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The Douglas A-1 Skyraider American Single-Seat Attack Aircraft Of The Late 1940s Up To The Early 1980s, The Long-Serving Piston-Powered Propeller-Driven Anachronism Nicknamed The "Spad" After The Legendary French World War I Fighter, Operated By The US Navy, Marines And Air Force As Well As The British Royal Navy, French Air Force, South Vientame Air Force And Others, As Seen Through Stunning Color And Black And White Archival Films From The Factory, Out In The Field And Up In The War Amd Peace Skies! Historical Military Aviation Adventure Presented In The Highest DVD Quality MPG Video Format Of 9.1 MBPS As An Archival Quality All Regions Format DVD, MP4 Video Download Or USB Flash Drive! (Color, 1992, 45 Minutes.) #ADSkyraider #A1Skyraider #DouglasA1Skyraider #AttackAircraft #KoreanWar #VietnamWar #AviationHistory #MilitaryAviation #PropsAndJets #DVD #VideoDownload #MP4 #USBFlashDrive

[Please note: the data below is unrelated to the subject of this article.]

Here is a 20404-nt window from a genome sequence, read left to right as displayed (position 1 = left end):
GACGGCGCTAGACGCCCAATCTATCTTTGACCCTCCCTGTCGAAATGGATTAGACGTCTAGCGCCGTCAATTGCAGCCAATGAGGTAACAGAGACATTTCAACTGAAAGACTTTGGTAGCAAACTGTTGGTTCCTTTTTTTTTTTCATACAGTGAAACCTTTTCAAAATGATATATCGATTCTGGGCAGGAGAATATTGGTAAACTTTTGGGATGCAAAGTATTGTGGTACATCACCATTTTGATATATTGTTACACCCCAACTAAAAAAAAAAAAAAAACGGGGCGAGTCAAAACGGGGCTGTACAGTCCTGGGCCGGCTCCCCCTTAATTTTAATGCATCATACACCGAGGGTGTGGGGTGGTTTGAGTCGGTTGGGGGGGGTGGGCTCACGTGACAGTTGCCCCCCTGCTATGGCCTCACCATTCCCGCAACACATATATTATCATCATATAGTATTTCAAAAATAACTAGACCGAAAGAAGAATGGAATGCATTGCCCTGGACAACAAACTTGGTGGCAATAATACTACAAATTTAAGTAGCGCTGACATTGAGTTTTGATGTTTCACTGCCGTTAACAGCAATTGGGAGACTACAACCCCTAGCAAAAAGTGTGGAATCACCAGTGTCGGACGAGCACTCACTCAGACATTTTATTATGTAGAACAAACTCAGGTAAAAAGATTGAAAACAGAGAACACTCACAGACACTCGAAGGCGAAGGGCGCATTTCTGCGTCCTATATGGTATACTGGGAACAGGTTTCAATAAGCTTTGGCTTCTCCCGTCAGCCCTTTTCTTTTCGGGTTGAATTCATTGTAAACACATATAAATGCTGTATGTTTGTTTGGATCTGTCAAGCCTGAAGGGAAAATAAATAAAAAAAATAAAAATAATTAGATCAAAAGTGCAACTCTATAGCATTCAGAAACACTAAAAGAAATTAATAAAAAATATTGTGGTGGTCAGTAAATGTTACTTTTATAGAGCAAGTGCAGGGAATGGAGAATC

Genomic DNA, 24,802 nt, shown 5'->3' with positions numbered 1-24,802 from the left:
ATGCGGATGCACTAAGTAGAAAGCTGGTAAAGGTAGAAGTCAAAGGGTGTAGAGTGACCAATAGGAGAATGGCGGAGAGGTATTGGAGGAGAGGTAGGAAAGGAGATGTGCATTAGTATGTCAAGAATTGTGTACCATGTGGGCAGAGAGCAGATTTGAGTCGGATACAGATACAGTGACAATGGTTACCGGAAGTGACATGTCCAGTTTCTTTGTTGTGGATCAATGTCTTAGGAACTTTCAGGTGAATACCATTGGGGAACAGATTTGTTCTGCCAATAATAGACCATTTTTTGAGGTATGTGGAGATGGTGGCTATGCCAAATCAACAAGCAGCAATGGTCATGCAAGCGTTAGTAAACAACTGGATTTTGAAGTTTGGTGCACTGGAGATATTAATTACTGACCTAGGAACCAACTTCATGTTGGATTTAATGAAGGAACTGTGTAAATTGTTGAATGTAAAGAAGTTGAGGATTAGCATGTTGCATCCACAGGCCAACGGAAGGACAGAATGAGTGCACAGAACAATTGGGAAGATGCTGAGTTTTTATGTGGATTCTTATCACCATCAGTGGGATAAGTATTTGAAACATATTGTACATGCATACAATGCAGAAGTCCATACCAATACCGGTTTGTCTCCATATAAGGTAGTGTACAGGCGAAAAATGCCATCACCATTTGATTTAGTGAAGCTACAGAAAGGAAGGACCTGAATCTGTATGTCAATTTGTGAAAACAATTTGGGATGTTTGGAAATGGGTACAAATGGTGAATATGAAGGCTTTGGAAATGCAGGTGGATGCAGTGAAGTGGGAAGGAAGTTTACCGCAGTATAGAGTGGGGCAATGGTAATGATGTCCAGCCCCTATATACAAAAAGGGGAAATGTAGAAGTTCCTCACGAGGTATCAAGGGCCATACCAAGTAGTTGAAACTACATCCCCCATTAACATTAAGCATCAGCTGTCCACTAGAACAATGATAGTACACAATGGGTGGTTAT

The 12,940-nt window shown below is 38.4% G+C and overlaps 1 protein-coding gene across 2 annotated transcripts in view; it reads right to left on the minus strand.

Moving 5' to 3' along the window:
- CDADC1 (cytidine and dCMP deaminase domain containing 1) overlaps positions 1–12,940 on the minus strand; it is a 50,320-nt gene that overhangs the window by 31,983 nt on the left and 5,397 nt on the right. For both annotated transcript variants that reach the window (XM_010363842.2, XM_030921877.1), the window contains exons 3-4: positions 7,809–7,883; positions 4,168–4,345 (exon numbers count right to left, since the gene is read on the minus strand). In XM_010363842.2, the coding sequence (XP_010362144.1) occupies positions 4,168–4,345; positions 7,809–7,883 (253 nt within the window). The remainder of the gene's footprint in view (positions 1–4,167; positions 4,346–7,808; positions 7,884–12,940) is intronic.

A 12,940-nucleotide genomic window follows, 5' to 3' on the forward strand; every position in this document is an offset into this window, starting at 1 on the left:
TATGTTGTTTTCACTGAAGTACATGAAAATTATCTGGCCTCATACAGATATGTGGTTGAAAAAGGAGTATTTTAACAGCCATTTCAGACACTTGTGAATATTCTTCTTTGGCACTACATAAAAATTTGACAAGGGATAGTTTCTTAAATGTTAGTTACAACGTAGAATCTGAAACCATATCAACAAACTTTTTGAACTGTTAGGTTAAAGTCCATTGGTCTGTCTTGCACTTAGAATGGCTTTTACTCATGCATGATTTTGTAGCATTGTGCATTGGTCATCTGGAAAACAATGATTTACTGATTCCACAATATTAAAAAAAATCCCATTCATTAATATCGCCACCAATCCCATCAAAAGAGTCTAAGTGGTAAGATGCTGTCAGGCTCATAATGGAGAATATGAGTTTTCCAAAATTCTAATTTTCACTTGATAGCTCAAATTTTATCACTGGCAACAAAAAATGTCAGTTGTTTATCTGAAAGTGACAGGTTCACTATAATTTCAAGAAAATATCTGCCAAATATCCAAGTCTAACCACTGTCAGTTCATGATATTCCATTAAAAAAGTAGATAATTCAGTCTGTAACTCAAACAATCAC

The Douglas A-1 Skyraider, originally known as the Douglas AD Skyraider is an American single-seat attack aircraft that was in service from 1946 to the early 1980s, and served during the Korean War and Vietnam War. The Douglas XBT2D-1, prototype of the Douglas A-1 Skyraider, took its maiden flight on March 18, 1945, whereopen the United States Navy began evaluation of the aircraft at the Naval Air Test Center (NATC) in April 1945. In December 1946, after a designation change to AD-1, delivery of the first production aircraft to a fleet squadron was made to VA-19A. The Skyraider had an unusually long career, remaining in front-line service well into the Jet Age (when most piston-engine attack or fighter aircraft were replaced by Jet aircraft); thus becoming known by some as an "anachronism". The aircraft was nicknamed "Spad", after the celebrated French World War I bi-plane fighter, with which it has a resemblance. It was operated by the United States Navy (USN), the United States Marine Corps (USMC), and the United States Air Force (USAF), and also saw service with the British Royal Navy, the French Air Force, the Republic of Vietnam Air Force (RVNAF), and others. It remained in U.S. service until the early 1970s. The jet powered A-10 Thunderbolt II, though in the tradition of the the Republic P-47 Thunderbolt fighter-bomber, was based on specifications for a modernized Skyraider, which was itself in the same tradition, with a heavy payload and good endurance.